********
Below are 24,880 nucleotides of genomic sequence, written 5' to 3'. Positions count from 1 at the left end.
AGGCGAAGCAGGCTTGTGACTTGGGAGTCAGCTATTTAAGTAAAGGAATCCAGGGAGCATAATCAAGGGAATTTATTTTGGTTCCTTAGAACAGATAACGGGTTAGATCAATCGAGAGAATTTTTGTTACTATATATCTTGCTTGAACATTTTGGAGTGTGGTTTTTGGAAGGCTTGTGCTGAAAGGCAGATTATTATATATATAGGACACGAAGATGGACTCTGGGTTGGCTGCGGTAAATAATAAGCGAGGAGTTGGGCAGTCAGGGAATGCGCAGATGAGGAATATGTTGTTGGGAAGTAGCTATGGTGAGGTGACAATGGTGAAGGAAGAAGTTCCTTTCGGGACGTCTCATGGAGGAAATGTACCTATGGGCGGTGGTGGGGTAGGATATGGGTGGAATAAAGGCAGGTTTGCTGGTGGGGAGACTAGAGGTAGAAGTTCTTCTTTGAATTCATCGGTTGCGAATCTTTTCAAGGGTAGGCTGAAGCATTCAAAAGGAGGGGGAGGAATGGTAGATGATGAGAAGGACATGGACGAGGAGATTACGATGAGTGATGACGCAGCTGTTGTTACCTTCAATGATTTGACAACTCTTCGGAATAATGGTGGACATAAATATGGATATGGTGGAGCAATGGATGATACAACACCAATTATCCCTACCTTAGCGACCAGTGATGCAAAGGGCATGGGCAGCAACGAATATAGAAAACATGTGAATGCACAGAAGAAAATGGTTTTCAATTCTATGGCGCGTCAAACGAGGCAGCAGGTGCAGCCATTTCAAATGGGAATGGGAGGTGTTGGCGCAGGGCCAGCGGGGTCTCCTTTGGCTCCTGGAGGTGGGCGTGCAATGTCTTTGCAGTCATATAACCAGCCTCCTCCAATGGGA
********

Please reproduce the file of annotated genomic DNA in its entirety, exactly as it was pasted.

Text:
Below are 24,880 nucleotides of genomic sequence, written 5' to 3'. Positions count from 1 at the left end.
AGGCGAAGCAGGCTTGTGACTTGGGAGTCAGCTATTTAAGTAAAGGAATCCAGGGAGCATAATCAAGGGAATTTATTTTGGTTCCTTAGAACAGATAACGGGTTAGATCAATCGAGAGAATTTTTGTTACTATATATCTTGCTTGAACATTTTGGAGTGTGGTTTTTGGAAGGCTTGTGCTGAAAGGCAGATTATTATATATATAGGACACGAAGATGGACTCTGGGTTGGCTGCGGTAAATAATAAGCGAGGAGTTGGGCAGTCAGGGAATGCGCAGATGAGGAATATGTTGTTGGGAAGTAGCTATGGTGAGGTGACAATGGTGAAGGAAGAAGTTCCTTTCGGGACGTCTCATGGAGGAAATGTACCTATGGGCGGTGGTGGGGTAGGATATGGGTGGAATAAAGGCAGGTTTGCTGGTGGGGAGACTAGAGGTAGAAGTTCTTCTTTGAATTCATCGGTTGCGAATCTTTTCAAGGGTAGGCTGAAGCATTCAAAAGGAGGGGGAGGAATGGTAGATGATGAGAAGGACATGGACGAGGAGATTACGATGAGTGATGACGCAGCTGTTGTTACCTTCAATGATTTGACAACTCTTCGGAATAATGGTGGACATAAATATGGATATGGTGGAGCAATGGATGATACAACACCAATTATCCCTACCTTAGCGACCAGTGATGCAAAGGGCATGGGCAGCAACGAATATAGAAAACATGTGAATGCACAGAAGAAAATGGTTTTCAATTCTATGGCGCGTCAAACGAGGCAGCAGGTGCAGCCATTTCAAATGGGAATGGGAGGTGTTGGCGCAGGGCCAGCGGGGTCTCCTTTGGCTCCTGGAGGTGGGCGTGCAATGTCTTTGCAGTCATATAACCAGCCTCCTCCAATGGGA